The year is given as int: 2009, 2010 etc.
I want to convert this information to DATE (first January).

My solutions (I prefer the first one):

(year::char || '-01-01')::DATE
'0001-01-01' + ((year-1)::char || ' year')::interval

Is there a better (build in) or more elegant and faster solution?
(I'm currently working with PostgreSQL 8.4 but are also interested in more recent versions.)

  • 2
    Your problem description is a bit loose: PostgreSQL (8.4) has no single-argument to_char() nor a TINYINT type. – pilcrow Dec 28 '11 at 15:24
  • 1
    String literals are single quoted '-01-01' in SQL. Double quotes are reserved for identifiers. – Erwin Brandstetter Dec 28 '11 at 19:29
  • 1
    watch those quote characters! Single quotes for values, double quotes (only) for identifiers (parts of the schema: column names etc.) – araqnid Dec 28 '11 at 19:30
  • 1
    Thanks for the comments! Of course you are all right - I wasn't too careful typing the example. The mix-up of PostgreSQL versions is based on reading of different sources and different installations (local and remote). – FloE Dec 28 '11 at 23:41

I think this is the simplest way:

to_date(year::varchar, 'yyyy')
  • 1
    In PostgreSQL, text is preferable to varchar. And 'yyyy' should be 'YYYY' if I read the PostgreSQL manual correctly. – vog Dec 12 '16 at 9:38
SELECT to_date(2011::text, 'YYYY');

Attention: any code based on default casting from text to date is bad. Somebody can change a default format datestyle to some unexpected value, and this code fails. Using to_date or to_timestamp is very preferable. to_date or to_timestamp is relative expensive, but it is rock robust.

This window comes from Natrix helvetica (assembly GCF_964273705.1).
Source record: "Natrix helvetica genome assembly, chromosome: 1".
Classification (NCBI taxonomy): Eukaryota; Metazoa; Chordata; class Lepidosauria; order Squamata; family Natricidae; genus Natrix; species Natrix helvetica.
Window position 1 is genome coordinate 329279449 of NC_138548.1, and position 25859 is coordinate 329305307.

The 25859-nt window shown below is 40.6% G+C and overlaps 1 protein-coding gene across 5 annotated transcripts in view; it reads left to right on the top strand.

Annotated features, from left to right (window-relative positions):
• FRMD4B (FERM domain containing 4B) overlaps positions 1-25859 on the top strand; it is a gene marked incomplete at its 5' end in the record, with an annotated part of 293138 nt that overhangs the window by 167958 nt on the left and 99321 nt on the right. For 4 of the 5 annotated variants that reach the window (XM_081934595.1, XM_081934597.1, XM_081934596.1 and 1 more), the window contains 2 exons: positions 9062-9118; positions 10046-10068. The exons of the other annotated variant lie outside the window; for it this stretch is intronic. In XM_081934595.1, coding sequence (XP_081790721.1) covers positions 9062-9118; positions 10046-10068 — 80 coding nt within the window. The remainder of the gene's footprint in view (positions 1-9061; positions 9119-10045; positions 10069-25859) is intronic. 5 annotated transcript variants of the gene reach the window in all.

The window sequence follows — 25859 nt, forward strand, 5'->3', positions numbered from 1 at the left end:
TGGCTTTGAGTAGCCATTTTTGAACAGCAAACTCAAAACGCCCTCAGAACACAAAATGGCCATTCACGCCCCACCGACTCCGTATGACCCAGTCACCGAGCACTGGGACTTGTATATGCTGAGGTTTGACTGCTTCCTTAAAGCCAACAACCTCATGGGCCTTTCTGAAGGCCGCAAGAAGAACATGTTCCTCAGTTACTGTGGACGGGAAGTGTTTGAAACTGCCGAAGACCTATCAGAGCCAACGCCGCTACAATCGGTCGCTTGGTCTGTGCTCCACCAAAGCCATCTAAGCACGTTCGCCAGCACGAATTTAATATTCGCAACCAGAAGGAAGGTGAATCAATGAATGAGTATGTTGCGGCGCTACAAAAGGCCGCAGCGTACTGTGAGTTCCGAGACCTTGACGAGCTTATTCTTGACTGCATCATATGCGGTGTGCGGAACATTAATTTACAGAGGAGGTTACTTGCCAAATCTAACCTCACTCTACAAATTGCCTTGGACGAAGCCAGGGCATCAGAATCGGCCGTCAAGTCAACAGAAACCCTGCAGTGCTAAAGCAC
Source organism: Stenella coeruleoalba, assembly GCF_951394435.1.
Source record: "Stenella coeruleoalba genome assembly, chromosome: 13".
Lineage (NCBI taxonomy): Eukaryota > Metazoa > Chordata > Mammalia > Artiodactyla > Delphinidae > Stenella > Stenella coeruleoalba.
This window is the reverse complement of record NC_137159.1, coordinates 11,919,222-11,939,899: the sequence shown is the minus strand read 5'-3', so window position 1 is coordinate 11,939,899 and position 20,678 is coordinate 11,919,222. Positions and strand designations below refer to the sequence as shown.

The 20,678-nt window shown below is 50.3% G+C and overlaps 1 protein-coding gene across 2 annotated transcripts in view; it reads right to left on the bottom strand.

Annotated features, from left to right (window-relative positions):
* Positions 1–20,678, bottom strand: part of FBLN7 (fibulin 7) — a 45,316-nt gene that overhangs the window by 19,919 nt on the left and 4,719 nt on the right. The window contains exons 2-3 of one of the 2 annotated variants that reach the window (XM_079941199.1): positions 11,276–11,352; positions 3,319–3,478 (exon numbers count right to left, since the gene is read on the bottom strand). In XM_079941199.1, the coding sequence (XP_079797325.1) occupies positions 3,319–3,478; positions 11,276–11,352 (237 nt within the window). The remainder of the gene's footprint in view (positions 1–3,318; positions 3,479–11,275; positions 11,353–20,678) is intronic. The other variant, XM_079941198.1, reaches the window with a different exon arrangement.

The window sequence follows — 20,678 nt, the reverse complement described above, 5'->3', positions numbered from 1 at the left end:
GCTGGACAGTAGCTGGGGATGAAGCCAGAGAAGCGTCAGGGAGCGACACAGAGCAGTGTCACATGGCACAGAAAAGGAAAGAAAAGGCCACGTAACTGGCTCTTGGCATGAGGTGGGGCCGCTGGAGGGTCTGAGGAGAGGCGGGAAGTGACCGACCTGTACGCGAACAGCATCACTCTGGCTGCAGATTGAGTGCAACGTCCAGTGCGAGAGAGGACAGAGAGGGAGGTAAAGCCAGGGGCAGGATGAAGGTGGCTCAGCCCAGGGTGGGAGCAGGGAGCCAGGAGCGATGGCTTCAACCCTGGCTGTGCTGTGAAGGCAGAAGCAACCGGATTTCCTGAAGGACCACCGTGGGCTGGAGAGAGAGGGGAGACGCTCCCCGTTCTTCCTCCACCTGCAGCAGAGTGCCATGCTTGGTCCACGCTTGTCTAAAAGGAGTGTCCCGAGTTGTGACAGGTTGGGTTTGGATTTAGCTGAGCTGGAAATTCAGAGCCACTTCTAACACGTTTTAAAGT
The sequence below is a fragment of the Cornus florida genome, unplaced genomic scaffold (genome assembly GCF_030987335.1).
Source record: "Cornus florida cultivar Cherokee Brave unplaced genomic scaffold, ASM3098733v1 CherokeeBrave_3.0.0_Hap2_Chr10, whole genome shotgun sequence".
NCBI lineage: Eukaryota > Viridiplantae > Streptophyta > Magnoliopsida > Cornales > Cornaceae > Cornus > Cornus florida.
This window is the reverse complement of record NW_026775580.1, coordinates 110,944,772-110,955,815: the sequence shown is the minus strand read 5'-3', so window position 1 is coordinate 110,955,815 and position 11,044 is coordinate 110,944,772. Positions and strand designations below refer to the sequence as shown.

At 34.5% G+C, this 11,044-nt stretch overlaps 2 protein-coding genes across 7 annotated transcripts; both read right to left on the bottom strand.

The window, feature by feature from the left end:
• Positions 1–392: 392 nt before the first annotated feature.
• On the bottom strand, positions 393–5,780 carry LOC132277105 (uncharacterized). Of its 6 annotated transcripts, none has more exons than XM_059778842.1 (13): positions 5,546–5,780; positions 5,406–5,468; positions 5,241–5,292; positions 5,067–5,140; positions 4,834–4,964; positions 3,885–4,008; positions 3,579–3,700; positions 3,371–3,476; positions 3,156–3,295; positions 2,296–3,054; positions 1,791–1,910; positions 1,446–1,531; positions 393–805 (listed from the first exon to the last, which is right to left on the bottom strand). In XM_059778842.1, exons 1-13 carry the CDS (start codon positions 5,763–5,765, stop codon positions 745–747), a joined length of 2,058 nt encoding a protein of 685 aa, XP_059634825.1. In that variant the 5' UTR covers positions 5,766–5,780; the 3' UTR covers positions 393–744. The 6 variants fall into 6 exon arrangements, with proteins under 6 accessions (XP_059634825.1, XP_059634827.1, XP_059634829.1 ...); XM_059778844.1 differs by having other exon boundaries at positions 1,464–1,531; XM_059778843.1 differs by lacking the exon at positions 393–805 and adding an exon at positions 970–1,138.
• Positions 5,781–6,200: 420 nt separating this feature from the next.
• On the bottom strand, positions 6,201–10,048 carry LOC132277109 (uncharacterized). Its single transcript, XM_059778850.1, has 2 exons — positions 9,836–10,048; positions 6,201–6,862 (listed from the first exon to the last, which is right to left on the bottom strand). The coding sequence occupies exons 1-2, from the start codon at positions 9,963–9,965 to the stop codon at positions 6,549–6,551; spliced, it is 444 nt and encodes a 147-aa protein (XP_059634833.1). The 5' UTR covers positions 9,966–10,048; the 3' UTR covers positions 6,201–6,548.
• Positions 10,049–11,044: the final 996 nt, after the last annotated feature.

• 1
    +1 for DateStyle caveat. However, in this particular example, is there any DateStyle input mode that does not correctly understand YYYY-MM-DD? (The docs suggest there is not.) – pilcrow Dec 29 '11 at 15:27
  • I hope so YYYY-MM-DD or YYYYMMDD will be parsed everywhere - but it is not ensured. – Pavel Stehule Dec 29 '11 at 16:33
to_date('01 Jan ' || year, 'DD Mon YYYY')


SELECT (DATE (year || '-01-01'))

ref: http://www.postgresql.org/docs/current/interactive/functions-formatting.html
Note: I haven't worked with PostgreSQL


One possibility:

select year * '1 year'::interval + '0000-01-01'::date;

I like this way because it avoids conversion between text and integer (once all the constants are parsed).

  • Interesting approach. However it gives ERROR: date/time field value out of range: "0000-01-01" under pg 9.1. – pilcrow Dec 29 '11 at 15:13
  • Also, as a trivial observation, this recipe will return a TIMESTAMP WITHOUT TIME ZONE rather than a DATE, though I suspect that matters not at all in the common case. – pilcrow Dec 29 '11 at 15:19
  • ah, I was testing it on a pg8.3 instance. Maybe this depends on if you build with floating-point vs int times? – araqnid Dec 29 '11 at 19:23

Your Answer

By clicking “Post Your Answer”, you agree to our terms of service, privacy policy and cookie policy

Not the answer you're looking for? Browse other questions tagged or ask your own question.